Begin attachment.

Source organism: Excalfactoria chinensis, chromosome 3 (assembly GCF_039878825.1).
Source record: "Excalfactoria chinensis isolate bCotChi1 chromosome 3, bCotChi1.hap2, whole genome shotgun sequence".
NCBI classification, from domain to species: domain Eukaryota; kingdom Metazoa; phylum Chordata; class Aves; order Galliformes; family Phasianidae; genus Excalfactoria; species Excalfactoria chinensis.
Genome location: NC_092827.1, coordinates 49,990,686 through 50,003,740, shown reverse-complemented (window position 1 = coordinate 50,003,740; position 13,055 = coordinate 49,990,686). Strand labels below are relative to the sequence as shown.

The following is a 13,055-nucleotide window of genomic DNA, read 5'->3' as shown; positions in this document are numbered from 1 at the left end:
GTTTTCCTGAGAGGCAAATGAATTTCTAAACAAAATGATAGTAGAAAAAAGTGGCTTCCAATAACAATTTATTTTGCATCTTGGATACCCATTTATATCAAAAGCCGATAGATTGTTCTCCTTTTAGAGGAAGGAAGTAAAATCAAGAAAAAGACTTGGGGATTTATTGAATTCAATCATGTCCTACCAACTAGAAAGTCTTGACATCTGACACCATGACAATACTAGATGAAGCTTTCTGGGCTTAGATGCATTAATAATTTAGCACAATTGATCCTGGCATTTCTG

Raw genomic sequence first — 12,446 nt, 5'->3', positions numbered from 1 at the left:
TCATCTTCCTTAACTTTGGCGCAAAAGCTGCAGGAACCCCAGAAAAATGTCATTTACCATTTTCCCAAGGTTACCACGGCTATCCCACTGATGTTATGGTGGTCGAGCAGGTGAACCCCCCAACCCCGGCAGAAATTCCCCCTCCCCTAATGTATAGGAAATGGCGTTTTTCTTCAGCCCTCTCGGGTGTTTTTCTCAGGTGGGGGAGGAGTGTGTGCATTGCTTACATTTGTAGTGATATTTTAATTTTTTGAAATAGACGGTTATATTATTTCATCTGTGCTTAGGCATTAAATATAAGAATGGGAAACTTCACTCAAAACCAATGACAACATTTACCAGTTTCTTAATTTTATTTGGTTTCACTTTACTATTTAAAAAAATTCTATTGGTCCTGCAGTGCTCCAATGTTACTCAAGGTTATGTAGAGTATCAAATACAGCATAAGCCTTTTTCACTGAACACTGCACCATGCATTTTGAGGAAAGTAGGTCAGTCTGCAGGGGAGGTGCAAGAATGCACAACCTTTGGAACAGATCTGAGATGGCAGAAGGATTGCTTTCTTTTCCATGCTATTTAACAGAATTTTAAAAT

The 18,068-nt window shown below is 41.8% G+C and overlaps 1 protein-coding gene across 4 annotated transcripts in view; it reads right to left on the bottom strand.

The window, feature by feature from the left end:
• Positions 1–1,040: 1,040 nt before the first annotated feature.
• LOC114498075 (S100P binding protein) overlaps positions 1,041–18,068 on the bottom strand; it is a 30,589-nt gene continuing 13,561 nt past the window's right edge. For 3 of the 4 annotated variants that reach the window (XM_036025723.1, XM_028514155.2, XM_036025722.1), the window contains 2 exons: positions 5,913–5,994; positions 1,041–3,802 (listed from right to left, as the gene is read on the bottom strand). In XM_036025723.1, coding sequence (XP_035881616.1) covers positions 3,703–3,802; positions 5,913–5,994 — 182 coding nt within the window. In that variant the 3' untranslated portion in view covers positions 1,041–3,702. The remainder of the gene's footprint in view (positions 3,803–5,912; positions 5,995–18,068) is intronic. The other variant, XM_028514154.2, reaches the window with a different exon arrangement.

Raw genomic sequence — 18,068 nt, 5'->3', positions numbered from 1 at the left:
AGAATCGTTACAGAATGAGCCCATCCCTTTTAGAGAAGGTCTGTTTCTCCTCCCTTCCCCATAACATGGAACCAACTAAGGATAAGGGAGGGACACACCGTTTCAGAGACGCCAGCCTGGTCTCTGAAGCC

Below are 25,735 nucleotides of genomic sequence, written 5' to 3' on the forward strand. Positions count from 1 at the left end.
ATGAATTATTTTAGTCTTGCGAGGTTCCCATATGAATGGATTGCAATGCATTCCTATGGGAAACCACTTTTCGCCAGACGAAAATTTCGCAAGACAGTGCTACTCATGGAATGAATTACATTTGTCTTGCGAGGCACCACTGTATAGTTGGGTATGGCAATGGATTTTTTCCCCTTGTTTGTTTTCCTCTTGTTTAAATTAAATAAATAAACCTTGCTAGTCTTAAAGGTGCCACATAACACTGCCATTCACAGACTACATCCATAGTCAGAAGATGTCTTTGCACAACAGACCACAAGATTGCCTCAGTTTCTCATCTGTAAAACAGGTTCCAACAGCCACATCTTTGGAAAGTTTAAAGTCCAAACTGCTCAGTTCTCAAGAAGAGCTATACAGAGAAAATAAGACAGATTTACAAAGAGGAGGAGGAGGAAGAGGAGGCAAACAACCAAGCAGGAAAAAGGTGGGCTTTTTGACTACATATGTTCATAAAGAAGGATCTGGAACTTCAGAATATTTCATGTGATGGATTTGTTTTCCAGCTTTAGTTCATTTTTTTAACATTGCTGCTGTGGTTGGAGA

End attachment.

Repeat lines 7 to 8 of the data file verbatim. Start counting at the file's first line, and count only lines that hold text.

Raw genomic sequence first — 12,446 nt, 5'->3', positions numbered from 1 at the left:
TCATCTTCCTTAACTTTGGCGCAAAAGCTGCAGGAACCCCAGAAAAATGTCATTTACCATTTTCCCAAGGTTACCACGGCTATCCCACTGATGTTATGGTGGTCGAGCAGGTGAACCCCCCAACCCCGGCAGAAATTCCCCCTCCCCTAATGTATAGGAAATGGCGTTTTTCTTCAGCCCTCTCGGGTGTTTTTCTCAGGTGGGGGAGGAGTGTGTGCATTGCTTACATTTGTAGTGATATTTTAATTTTTTGAAATAGACGGTTATATTATTTCATCTGTGCTTAGGCATTAAATATAAGAATGGGAAACTTCACTCAAAACCAATGACAACATTTACCAGTTTCTTAATTTTATTTGGTTTCACTTTACTATTTAAAAAAATTCTATTGGTCCTGCAGTGCTCCAATGTTACTCAAGGTTATGTAGAGTATCAAATACAGCATAAGCCTTTTTCACTGAACACTGCACCATGCATTTTGAGGAAAGTAGGTCAGTCTGCAGGGGAGGTGCAAGAATGCACAACCTTTGGAACAGATCTGAGATGGCAGAAGGATTGCTTTCTTTTCCATGCTATTTAACAGAATTTTAAAAT